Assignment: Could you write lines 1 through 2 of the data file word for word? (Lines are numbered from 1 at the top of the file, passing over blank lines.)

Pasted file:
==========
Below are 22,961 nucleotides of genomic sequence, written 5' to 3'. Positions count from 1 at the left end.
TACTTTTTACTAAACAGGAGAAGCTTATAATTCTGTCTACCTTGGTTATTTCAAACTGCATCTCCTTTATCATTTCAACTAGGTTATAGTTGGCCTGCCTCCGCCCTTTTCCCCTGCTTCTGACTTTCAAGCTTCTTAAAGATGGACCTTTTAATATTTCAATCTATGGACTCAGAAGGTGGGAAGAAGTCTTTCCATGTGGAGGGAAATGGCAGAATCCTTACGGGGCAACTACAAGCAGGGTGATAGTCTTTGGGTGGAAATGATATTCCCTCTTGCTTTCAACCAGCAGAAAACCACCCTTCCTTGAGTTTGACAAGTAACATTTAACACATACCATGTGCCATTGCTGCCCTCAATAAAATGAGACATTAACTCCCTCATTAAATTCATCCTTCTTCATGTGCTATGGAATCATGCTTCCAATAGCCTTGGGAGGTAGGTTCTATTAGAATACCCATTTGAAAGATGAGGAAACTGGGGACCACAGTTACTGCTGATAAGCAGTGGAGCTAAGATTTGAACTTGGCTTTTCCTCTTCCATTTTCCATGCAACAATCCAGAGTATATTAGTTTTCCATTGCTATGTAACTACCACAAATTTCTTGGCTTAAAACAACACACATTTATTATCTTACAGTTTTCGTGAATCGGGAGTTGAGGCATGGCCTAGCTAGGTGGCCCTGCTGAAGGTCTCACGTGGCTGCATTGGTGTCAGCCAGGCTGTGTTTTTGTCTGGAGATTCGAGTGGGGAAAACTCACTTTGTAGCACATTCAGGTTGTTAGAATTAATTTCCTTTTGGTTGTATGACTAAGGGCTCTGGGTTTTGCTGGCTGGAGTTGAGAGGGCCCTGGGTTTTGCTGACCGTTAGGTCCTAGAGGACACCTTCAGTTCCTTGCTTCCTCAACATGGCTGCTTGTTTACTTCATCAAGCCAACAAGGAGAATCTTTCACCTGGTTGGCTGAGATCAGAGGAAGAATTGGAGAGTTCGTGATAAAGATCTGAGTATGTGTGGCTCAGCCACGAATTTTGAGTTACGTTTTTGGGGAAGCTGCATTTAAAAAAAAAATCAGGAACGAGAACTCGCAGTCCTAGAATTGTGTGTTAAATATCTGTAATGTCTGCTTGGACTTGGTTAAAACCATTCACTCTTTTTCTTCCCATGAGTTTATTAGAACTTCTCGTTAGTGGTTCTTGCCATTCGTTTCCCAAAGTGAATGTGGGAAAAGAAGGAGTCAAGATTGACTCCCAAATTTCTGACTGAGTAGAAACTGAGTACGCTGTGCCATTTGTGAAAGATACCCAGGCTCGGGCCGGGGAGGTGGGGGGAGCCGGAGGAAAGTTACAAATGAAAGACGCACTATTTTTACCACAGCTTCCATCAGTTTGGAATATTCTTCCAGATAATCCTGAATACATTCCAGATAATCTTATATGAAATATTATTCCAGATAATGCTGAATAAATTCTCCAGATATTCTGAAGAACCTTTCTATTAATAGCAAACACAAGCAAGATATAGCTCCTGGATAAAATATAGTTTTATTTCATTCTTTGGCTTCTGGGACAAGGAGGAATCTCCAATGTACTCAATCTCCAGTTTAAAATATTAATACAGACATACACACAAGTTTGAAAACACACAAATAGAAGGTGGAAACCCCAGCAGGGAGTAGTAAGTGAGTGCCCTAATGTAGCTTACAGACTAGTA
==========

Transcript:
Below are 22,961 nucleotides of genomic sequence, written 5' to 3'. Positions count from 1 at the left end.
TACTTTTTACTAAACAGGAGAAGCTTATAATTCTGTCTACCTTGGTTATTTCAAACTGCATCTCCTTTATCATTTCAACTAGGTTATAGTTGGCCTGCCTCCGCCCTTTTCCCCTGCTTCTGACTTTCAAGCTTCTTAAAGATGGACCTTTTAATATTTCAATCTATGGACTCAGAAGGTGGGAAGAAGTCTTTCCATGTGGAGGGAAATGGCAGAATCCTTACGGGGCAACTACAAGCAGGGTGATAGTCTTTGGGTGGAAATGATATTCCCTCTTGCTTTCAACCAGCAGAAAACCACCCTTCCTTGAGTTTGACAAGTAACATTTAACACATACCATGTGCCATTGCTGCCCTCAATAAAATGAGACATTAACTCCCTCATTAAATTCATCCTTCTTCATGTGCTATGGAATCATGCTTCCAATAGCCTTGGGAGGTAGGTTCTATTAGAATACCCATTTGAAAGATGAGGAAACTGGGGACCACAGTTACTGCTGATAAGCAGTGGAGCTAAGATTTGAACTTGGCTTTTCCTCTTCCATTTTCCATGCAACAATCCAGAGTATATTAGTTTTCCATTGCTATGTAACTACCACAAATTTCTTGGCTTAAAACAACACACATTTATTATCTTACAGTTTTCGTGAATCGGGAGTTGAGGCATGGCCTAGCTAGGTGGCCCTGCTGAAGGTCTCACGTGGCTGCATTGGTGTCAGCCAGGCTGTGTTTTTGTCTGGAGATTCGAGTGGGGAAAACTCACTTTGTAGCACATTCAGGTTGTTAGAATTAATTTCCTTTTGGTTGTATGACTAAGGGCTCTGGGTTTTGCTGGCTGGAGTTGAGAGGGCCCTGGGTTTTGCTGACCGTTAGGTCCTAGAGGACACCTTCAGTTCCTTGCTTCCTCAACATGGCTGCTTGTTTACTTCATCAAGCCAACAAGGAGAATCTTTCACCTGGTTGGCTGAGATCAGAGGAAGAATTGGAGAGTTCGTGATAAAGATCTGAGTATGTGTGGCTCAGCCACGAATTTTGAGTTACGTTTTTGGGGAAGCTGCATTTAAAAAAAAAATCAGGAACGAGAACTCGCAGTCCTAGAATTGTGTGTTAAATATCTGTAATGTCTGCTTGGACTTGGTTAAAACCATTCACTCTTTTTCTTCCCATGAGTTTATTAGAACTTCTCGTTAGTGGTTCTTGCCATTCGTTTCCCAAAGTGAATGTGGGAAAAGAAGGAGTCAAGATTGACTCCCAAATTTCTGACTGAGTAGAAACTGAGTACGCTGTGCCATTTGTGAAAGATACCCAGGCTCGGGCCGGGGAGGTGGGGGGAGCCGGAGGAAAGTTACAAATGAAAGACGCACTATTTTTACCACAGCTTCCATCAGTTTGGAATATTCTTCCAGATAATCCTGAATACATTCCAGATAATCTTATATGAAATATTATTCCAGATAATGCTGAATAAATTCTCCAGATATTCTGAAGAACCTTTCTATTAATAGCAAACACAAGCAAGATATAGCTCCTGGATAAAATATAGTTTTATTTCATTCTTTGGCTTCTGGGACAAGGAGGAATCTCCAATGTACTCAATCTCCAGTTTAAAATATTAATACAGACATACACACAAGTTTGAAAACACACAAATAGAAGGTGGAAACCCCAGCAGGGAGTAGTAAGTGAGTGCCCTAATGTAGCTTACAGACTAGTA